The company allots bonus shares in a fixed ratio. If the holder doesn’t have the required eligibility for the bonus, then the company may provide them with some amount in their bank account. If a company announces a bonus of 1:1 then, it means that shareholders will get 1 bonus for every 1 share it holds. When bonus shares get issued to shareholders, the holding quantity increases, but the investment amount remains the same. 

Let’s understand through an example- If a shareholder has 100 shares of CMP Rs 100 and the company announces a 1:1 bonus issue for that share, the company will issue additional 100 shares to him. However, the price of each share will reduce to Rs 50/per share in his holdings. It is a beneficial step, as good companies reward their minority shareholders with bonus issues regularly. We deeply discuss such traits of fundamentally strong companies in our stock market courses for beginners.

  • Stock Split

One of the most intriguing ways of reward distribution from companies is- splits. Yes, you heard it right! 

A stock split doesn’t mean that the stock will get divided, rather the number of held shares gets split! It is like a bonus where the number of shares increases, but the investment amount remains the same. In the split, the company reduces the face value of the stock in the same announced ratio.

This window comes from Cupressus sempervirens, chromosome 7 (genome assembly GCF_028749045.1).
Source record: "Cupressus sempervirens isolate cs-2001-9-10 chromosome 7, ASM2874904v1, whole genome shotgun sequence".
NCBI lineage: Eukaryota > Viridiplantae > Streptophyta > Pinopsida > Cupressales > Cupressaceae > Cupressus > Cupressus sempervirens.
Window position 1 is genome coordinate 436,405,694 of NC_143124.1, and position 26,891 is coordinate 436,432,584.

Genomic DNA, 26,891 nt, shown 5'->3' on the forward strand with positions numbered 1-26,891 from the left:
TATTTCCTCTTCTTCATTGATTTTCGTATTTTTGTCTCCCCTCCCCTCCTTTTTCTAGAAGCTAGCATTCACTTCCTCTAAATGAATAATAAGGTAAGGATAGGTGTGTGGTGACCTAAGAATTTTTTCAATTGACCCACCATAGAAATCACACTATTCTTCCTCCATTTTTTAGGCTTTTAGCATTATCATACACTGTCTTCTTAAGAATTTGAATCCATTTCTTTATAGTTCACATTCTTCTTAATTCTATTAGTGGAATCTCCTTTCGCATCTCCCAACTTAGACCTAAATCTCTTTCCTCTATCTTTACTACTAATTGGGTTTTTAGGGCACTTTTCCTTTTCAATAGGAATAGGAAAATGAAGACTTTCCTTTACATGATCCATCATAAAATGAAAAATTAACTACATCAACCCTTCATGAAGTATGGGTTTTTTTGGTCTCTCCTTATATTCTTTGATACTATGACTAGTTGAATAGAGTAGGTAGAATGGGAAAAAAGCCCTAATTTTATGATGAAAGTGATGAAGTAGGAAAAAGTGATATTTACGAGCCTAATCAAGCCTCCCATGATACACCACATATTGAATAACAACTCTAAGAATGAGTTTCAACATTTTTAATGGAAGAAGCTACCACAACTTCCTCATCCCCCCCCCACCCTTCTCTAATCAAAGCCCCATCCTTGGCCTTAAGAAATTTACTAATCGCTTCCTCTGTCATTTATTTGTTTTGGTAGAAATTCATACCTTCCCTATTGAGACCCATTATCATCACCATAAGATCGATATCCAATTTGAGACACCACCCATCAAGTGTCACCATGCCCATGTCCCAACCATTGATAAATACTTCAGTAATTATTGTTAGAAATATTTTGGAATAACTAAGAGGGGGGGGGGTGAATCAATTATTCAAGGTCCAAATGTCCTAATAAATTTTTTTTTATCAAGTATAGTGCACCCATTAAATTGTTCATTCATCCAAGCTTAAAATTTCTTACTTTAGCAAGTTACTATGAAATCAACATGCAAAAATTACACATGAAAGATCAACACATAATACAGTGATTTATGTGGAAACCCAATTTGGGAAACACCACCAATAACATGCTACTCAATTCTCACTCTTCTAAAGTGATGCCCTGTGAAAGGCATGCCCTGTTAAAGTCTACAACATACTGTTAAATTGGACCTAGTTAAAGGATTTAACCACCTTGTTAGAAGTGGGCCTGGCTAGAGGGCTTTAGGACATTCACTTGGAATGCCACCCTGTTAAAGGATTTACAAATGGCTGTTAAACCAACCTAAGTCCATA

Let’s suppose a stock has a face value of Rs 10 with an announcement of a 1:5 split. This means the face value of the stock will reduce to Rs 2. This also means that the shareholder will get 5 additional shares for every 1 share they own. The companies do stock splits to encourage retail participation, just like they do in bonuses.

  • Right Issues

When a company needs additional capital for its operations, sometimes it approaches its existing shareholders for extra funds via the rights issue. The shareholders have a choice and not an obligation to subscribe to the right issue. The company allots the shares in a proportion of their shareholding. Let’s take an example:

If the company announces a 1:2 Rights Issue, it means for every 2 held shares, the shareholders can apply for 1 additional share. 

The company offers the shares at a discounted price from the market value to attract more investors. However, an investor should not fall prey to a company’s discount. Before applying for the rights issue, an investor should always analyze the financial statements of the company first while keeping the future growth prospects in mind. In short, you should first do a complete fundamental and management analysis of the company, before subscribing to its right issue. People can learn both the assessment processes from stock market courses online.